FEATURE — St. George News had a banner year in 2019, with our highest readership on record, reflective of both a rapidly growing region whose population is hungry for information and a team of reporters dedicated to bringing timely, credible news to – and about – Southern Utah.
While we consider every story we publish to be a worthwhile read, some stories and events clearly stood out for our readers. Read on to see which topics and specific stories grabbed and held our readers’ attention in 2019.
Remembering those we’ve lost
The deaths of several influential people left a hole in the Southern Utah community. These individuals contributed significantly to the betterment of society in their chosen walks of life, and their departures reverberated widely.
The ultimate friend
In early February, 41-year-old Brad Stapley of St. George died after being caught in an avalanche during a snowmobiling trip near Circleville.
Stapley was a well-known and beloved pharmacist, family man and community member who was described as “the ultimate friend.” After his death, an outpouring of support went to his wife and six daughters and to the family business, Stapely Pharmacy, in recognition of the late father’s contributions to the community.
‘The King of Random’
In late July, 38-year-old Jonathan Grant Thompson died after crashing his paraglider in southeastern Washington County.
Thompson’s death made shock waves well beyond his home base of Hurricane. Known as The King of Random, he maintained a YouTube Channel with over 11 million subscribers featuring videos that helped viewers explore the world through life-hacks, experiments and random weekend projects.
A legacy of service
On Aug. 31, the city of St. George announced the death of Councilman Joe Bowcutt, who died unexpectedly at the age of 76.
Bowcutt was a longtime resident of St. George and was in the middle of his second term on the City Council. He was an instrumental member of the Lions Club, particularly in regard to the annual Dixie Round Up Rodeo held at the Dixie Sunbowl. Friends and colleagues said he left behind a legacy of service, optimism and genuineness that will be sorely missed.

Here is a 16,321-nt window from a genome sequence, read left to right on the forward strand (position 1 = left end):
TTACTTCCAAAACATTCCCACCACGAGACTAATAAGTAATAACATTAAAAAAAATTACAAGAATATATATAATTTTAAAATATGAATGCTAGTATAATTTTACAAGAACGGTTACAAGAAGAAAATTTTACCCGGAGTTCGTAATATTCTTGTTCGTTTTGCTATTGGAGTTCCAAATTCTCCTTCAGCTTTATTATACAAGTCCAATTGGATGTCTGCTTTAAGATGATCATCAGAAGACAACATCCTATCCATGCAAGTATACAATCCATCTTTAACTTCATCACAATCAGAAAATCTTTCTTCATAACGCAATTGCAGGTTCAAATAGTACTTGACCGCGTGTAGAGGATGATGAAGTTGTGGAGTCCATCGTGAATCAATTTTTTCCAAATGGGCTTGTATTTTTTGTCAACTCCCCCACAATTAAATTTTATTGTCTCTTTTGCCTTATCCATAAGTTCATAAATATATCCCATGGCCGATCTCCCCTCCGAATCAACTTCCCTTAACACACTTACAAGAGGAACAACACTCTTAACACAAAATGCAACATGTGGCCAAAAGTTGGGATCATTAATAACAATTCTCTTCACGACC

Community debates ‘Disney-style’ development in Hurricane
News of a large new development proposed to be built in Hurricane came with both excitement and consternation when it was announced the city would be taking public comment on the proposal in January 2019.
Sitting on 351 acres next to a retirement community, the “Old West” town proposal included an outdoor theater with 1,200 seats and a “Disney-style” amusement area.
After multiple public hearings in which area residents expressed concerns over traffic and the impact such a development would have on Hurricane’s small-town feel, the developer ultimately opted to look for a new location.
New Latter-day Saint temple location
While it was known that a new temple was in the works for Washington County since 2018, The Church of Jesus Christ of Latter-day Saints remained tight-lipped on the exact location until November 2019 when the announcement of the temple’s location in the Little Valley of St. George garnered intense interest.
The temple will be built on land that has historically been used as farmland but has in recent years become surrounded by new residential developments as the city grows southward. County and city officials have said the new location is “well-positioned” for future community growth.
The temple is the second of its kind in St. George. The historic pioneer-era temple in the downtown area closed for an extensive three-year renovation project in early November.
Alleged cheerleader hazing prompts investigation
Reports of a hazing incident involving Desert Hills High School cheerleaders in early September prompted an investigation by the Washington County School District and St. George Police Department.
Several older cheer team members were reportedly suspended after it was revealed they perpetrated the hazing against younger members.
The incident prompted teachers to comment on what they called a problem of bullying at the school, while some parents of cheer squad members argued the incident did not constitute hazing.
Riot leads to closure of youth treatment center
In late April, a stretch of road encompassing an entire block of St. George Boulevard was closed as police vehicles swarmed Red Rock Canyon School, a treatment center for youth aged 12-18. Authorities reported that a riot erupted at the school, injuring 25 students and resulting in five arrests.
The school was required to complete several steps of corrective action. The institution’s parent company ultimately opted to close the facility, though the option to renew its license remains open.
Insects invade Southern Utah
A particularly wet spring gave rise to a massive amount of insects in Southern Utah and the surrounding region during the summer. Grasshoppers, gnats, false chinch bugs and green stink bugs descended on residents and businesses in uncharacteristically high numbers.